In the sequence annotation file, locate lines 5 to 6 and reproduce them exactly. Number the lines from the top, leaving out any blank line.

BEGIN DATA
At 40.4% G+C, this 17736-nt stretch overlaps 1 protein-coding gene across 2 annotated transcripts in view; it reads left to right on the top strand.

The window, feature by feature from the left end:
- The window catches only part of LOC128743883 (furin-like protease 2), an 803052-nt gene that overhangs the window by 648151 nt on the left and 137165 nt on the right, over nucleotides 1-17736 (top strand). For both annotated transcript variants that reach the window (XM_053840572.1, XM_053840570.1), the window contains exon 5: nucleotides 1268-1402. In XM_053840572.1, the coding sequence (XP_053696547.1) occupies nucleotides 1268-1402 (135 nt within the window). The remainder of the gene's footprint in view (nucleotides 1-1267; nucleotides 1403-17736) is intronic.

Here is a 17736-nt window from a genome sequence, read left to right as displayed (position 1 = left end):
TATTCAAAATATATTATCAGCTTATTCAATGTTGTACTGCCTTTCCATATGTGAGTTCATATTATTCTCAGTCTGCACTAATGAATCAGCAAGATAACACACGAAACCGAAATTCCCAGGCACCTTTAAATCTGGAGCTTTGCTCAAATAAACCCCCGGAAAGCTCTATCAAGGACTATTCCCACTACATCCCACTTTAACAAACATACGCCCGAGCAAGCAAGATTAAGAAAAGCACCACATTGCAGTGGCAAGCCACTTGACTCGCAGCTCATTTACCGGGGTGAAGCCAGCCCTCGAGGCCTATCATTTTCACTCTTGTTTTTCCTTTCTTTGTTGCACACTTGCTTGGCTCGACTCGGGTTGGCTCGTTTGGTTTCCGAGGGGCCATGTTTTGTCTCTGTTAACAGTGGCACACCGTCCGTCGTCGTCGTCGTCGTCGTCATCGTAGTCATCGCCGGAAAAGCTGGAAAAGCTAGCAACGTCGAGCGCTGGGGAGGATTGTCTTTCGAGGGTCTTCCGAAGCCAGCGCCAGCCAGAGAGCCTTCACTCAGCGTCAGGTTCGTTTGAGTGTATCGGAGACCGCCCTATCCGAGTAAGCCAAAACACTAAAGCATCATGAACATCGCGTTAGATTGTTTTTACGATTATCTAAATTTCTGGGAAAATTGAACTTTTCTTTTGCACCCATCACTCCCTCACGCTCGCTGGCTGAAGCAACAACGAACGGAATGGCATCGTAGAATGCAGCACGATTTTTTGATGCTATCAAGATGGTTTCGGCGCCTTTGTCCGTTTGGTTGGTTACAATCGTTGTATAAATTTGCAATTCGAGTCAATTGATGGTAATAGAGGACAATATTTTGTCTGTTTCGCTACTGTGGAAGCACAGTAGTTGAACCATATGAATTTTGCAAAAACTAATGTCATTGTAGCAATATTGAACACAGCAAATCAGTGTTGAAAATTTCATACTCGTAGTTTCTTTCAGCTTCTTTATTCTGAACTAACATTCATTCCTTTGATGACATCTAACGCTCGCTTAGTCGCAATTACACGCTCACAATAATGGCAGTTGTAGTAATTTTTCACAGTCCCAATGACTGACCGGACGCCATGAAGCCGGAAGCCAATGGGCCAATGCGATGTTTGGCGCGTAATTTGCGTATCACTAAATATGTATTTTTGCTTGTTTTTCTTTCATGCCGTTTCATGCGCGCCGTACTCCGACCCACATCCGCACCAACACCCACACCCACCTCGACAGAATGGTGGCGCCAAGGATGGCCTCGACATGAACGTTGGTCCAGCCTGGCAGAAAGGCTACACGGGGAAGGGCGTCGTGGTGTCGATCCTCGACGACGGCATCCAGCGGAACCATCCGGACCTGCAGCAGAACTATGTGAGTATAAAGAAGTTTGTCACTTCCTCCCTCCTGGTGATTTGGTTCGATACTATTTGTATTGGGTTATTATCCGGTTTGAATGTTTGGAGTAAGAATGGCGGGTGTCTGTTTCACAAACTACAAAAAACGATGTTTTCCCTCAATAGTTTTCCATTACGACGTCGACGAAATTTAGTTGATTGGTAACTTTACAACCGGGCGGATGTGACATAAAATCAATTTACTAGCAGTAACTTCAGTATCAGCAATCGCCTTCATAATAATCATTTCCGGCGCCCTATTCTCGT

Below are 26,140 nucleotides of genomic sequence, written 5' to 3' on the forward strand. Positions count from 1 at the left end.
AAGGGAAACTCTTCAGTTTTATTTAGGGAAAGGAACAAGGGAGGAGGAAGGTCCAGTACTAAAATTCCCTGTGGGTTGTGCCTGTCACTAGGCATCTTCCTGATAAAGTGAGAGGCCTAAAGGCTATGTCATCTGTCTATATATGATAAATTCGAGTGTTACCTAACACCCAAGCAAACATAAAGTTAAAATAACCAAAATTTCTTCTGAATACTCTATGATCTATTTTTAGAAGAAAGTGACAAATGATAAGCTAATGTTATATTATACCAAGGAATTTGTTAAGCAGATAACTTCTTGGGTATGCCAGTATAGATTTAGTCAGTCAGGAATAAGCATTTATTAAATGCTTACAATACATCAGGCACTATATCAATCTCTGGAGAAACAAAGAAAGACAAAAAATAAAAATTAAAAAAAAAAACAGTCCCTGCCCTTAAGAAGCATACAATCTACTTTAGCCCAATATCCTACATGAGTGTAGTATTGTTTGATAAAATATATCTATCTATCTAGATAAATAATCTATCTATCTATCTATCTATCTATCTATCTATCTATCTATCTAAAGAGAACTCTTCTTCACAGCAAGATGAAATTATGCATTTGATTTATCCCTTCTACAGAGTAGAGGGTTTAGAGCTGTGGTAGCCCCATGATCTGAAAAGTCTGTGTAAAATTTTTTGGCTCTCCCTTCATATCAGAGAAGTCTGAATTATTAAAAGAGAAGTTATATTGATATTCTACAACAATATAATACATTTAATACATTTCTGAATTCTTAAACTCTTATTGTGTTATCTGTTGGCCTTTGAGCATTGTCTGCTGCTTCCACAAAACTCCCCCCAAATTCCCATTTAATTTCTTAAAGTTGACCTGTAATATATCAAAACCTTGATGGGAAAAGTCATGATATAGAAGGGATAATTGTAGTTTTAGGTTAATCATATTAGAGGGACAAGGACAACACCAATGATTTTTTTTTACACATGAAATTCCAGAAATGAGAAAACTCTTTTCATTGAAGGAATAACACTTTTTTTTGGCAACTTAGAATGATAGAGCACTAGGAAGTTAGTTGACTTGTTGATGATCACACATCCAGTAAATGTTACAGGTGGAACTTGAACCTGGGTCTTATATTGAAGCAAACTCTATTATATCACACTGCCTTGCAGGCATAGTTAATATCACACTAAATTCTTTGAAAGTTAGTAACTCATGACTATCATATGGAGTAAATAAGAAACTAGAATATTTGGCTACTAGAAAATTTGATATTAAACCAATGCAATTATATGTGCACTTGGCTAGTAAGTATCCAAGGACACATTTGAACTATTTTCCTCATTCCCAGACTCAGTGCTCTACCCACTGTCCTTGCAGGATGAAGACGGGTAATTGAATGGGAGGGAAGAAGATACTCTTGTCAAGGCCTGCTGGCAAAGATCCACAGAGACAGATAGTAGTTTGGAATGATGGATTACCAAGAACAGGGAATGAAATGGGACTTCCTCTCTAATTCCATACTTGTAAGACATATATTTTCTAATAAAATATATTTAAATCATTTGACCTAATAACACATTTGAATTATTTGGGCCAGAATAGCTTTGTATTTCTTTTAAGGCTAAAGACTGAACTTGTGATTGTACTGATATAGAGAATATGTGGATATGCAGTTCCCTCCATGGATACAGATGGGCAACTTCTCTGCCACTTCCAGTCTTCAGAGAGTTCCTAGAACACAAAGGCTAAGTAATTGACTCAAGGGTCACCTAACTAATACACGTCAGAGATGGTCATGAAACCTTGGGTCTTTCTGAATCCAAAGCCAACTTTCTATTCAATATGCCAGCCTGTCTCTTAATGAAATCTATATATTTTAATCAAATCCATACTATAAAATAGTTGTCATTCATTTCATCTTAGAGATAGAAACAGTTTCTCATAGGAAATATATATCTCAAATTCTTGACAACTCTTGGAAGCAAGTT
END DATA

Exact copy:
TATTCAAAATATATTATCAGCTTATTCAATGTTGTACTGCCTTTCCATATGTGAGTTCATATTATTCTCAGTCTGCACTAATGAATCAGCAAGATAACACACGAAACCGAAATTCCCAGGCACCTTTAAATCTGGAGCTTTGCTCAAATAAACCCCCGGAAAGCTCTATCAAGGACTATTCCCACTACATCCCACTTTAACAAACATACGCCCGAGCAAGCAAGATTAAGAAAAGCACCACATTGCAGTGGCAAGCCACTTGACTCGCAGCTCATTTACCGGGGTGAAGCCAGCCCTCGAGGCCTATCATTTTCACTCTTGTTTTTCCTTTCTTTGTTGCACACTTGCTTGGCTCGACTCGGGTTGGCTCGTTTGGTTTCCGAGGGGCCATGTTTTGTCTCTGTTAACAGTGGCACACCGTCCGTCGTCGTCGTCGTCGTCGTCATCGTAGTCATCGCCGGAAAAGCTGGAAAAGCTAGCAACGTCGAGCGCTGGGGAGGATTGTCTTTCGAGGGTCTTCCGAAGCCAGCGCCAGCCAGAGAGCCTTCACTCAGCGTCAGGTTCGTTTGAGTGTATCGGAGACCGCCCTATCCGAGTAAGCCAAAACACTAAAGCATCATGAACATCGCGTTAGATTGTTTTTACGATTATCTAAATTTCTGGGAAAATTGAACTTTTCTTTTGCACCCATCACTCCCTCACGCTCGCTGGCTGAAGCAACAACGAACGGAATGGCATCGTAGAATGCAGCACGATTTTTTGATGCTATCAAGATGGTTTCGGCGCCTTTGTCCGTTTGGTTGGTTACAATCGTTGTATAAATTTGCAATTCGAGTCAATTGATGGTAATAGAGGACAATATTTTGTCTGTTTCGCTACTGTGGAAGCACAGTAGTTGAACCATATGAATTTTGCAAAAACTAATGTCATTGTAGCAATATTGAACACAGCAAATCAGTGTTGAAAATTTCATACTCGTAGTTTCTTTCAGCTTCTTTATTCTGAACTAACATTCATTCCTTTGATGACATCTAACGCTCGCTTAGTCGCAATTACACGCTCACAATAATGGCAGTTGTAGTAATTTTTCACAGTCCCAATGACTGACCGGACGCCATGAAGCCGGAAGCCAATGGGCCAATGCGATGTTTGGCGCGTAATTTGCGTATCACTAAATATGTATTTTTGCTTGTTTTTCTTTCATGCCGTTTCATGCGCGCCGTACTCCGACCCACATCCGCACCAACACCCACACCCACCTCGACAGAATGGTGGCGCCAAGGATGGCCTCGACATGAACGTTGGTCCAGCCTGGCAGAAAGGCTACACGGGGAAGGGCGTCGTGGTGTCGATCCTCGACGACGGCATCCAGCGGAACCATCCGGACCTGCAGCAGAACTATGTGAGTATAAAGAAGTTTGTCACTTCCTCCCTCCTGGTGATTTGGTTCGATACTATTTGTATTGGGTTATTATCCGGTTTGAATGTTTGGAGTAAGAATGGCGGGTGTCTGTTTCACAAACTACAAAAAACGATGTTTTCCCTCAATAGTTTTCCATTACGACGTCGACGAAATTTAGTTGATTGGTAACTTTACAACCGGGCGGATGTGACATAAAATCAATTTACTAGCAGTAACTTCAGTATCAGCAATCGCCTTCATAATAATCATTTCCGGCGCCCTATTCTCGT

Below are 26,140 nucleotides of genomic sequence, written 5' to 3' on the forward strand. Positions count from 1 at the left end.